main: May 2008 Archives

Finally, a review of my latest CD by Stephen Eddins at AllMusic, and a nice, five-star one. For the record, he's wrong about one point: there's no 12-step equal temperament in The Day Revisited, the whole piece uses one 29-pitch scale. It's always interesting how people's ears attempt to deal with my crazy tunings.

May 21, 2008 12:28 PM | | Comments (4) |
There are two high-profile Gann performances this week, and only one of them is mine. 

This Friday, Leon Botstein will conduct the American Symphony Orchestra in Symphony No. 1 by Bernard Gann. Now, let me contextualize that statement a little. Every year just before graduation, Leon (our president) conducts his orchestra in a program of student compositions and concerto movements with student performers. This year there are four student compositions, by Craig Judelman, Kevin Gordon, Ben Richter (my student), and my son. Secondly, Bernard's piece is about 11 minutes long and in one movement. I remonstrated with him that it was customary to simply call a piece "Symphony" until you've written a second one, upon which the first becomes "No. 1" retroactively. This advice took root in the manner my advice to students usually does, and the title will be Symphony No. 1. 

I'm proud of all of our students' compositions, but given the topic of this blog I feel compelled to publish the list of influences from Bern's program notes:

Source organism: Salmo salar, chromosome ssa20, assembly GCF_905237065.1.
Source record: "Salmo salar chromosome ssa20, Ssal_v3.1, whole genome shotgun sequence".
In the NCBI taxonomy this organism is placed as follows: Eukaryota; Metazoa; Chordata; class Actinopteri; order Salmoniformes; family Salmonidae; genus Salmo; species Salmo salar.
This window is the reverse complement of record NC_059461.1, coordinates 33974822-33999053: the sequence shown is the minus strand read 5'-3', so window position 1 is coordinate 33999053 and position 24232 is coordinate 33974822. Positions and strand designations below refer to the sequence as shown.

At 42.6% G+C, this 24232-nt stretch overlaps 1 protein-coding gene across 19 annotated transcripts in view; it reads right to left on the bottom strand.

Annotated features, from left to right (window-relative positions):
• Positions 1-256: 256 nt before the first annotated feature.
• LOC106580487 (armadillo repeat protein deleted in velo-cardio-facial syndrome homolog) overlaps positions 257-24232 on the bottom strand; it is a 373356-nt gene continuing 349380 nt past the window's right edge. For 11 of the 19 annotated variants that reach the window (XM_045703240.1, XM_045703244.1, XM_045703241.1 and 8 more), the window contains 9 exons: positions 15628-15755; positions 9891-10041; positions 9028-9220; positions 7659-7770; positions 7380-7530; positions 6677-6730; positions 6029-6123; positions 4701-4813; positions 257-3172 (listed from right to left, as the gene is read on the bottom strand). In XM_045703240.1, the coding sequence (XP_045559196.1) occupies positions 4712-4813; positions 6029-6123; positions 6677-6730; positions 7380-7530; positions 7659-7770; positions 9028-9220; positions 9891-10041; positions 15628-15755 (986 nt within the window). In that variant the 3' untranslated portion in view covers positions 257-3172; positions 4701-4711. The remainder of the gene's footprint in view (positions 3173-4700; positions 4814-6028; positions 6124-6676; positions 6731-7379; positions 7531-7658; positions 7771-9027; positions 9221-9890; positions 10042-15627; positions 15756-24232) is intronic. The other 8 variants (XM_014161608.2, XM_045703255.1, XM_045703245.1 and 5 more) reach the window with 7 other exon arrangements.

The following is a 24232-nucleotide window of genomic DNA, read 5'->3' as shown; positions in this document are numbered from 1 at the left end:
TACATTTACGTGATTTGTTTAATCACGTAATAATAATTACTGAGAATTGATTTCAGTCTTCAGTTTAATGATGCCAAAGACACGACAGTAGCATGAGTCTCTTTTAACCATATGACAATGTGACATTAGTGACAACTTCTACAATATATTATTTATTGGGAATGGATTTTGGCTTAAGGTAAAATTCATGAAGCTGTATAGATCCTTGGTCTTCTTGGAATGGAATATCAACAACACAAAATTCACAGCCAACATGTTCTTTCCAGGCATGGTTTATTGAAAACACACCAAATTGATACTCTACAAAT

I thank David First, my guitar/composition teacher; Erica Lindsay, my project advisor; and Kyle Gann, my father, all for providing the inspiration for my efforts here.  I'd also like to thank those who have studied with in the past, including Bill Duckworth, Joan Tower, and George Tsontakis.

Some other inspirations include Julius Eastman, whose notion of  "organic music" I find very useful in my method. I also think it lends itself well to reinterpretation both methodically and aesthetically. Morton Feldman, in this case as someone who on occasion composed with an attention to the visual appearance of the score as a deciding factor in how the music would sound or pace itself. Jon Gibson for composing beautifully simple sounding music. Peter Garland, whose music inspired me on a particular path about a year ago (and if I've left that path, I'd like to find it again). And Terry Riley, for huge shifts between "blocks" of sound, the juxtapositions between which I have for a long time greatly enjoyed, and always have had the impetus to try to employ as my imaginary ear sees it.

Eastman, Feldman, Gibson, Garland, Riley - it's a pretty postminimalist list. The score was evaluated by Bernard's board: our expert saxophonist/jazz composer Erica Lindsay, George Tsontakis, and John Halle from the Bard Conservatory (an entity completely separate from the Bard Music Department, don't ask), who was the only other local composer besides myself familiar with all the composers the program notes mention. The performance is at Bard's Fisher Center (where Bernard's mother is general manager) Friday night at 9.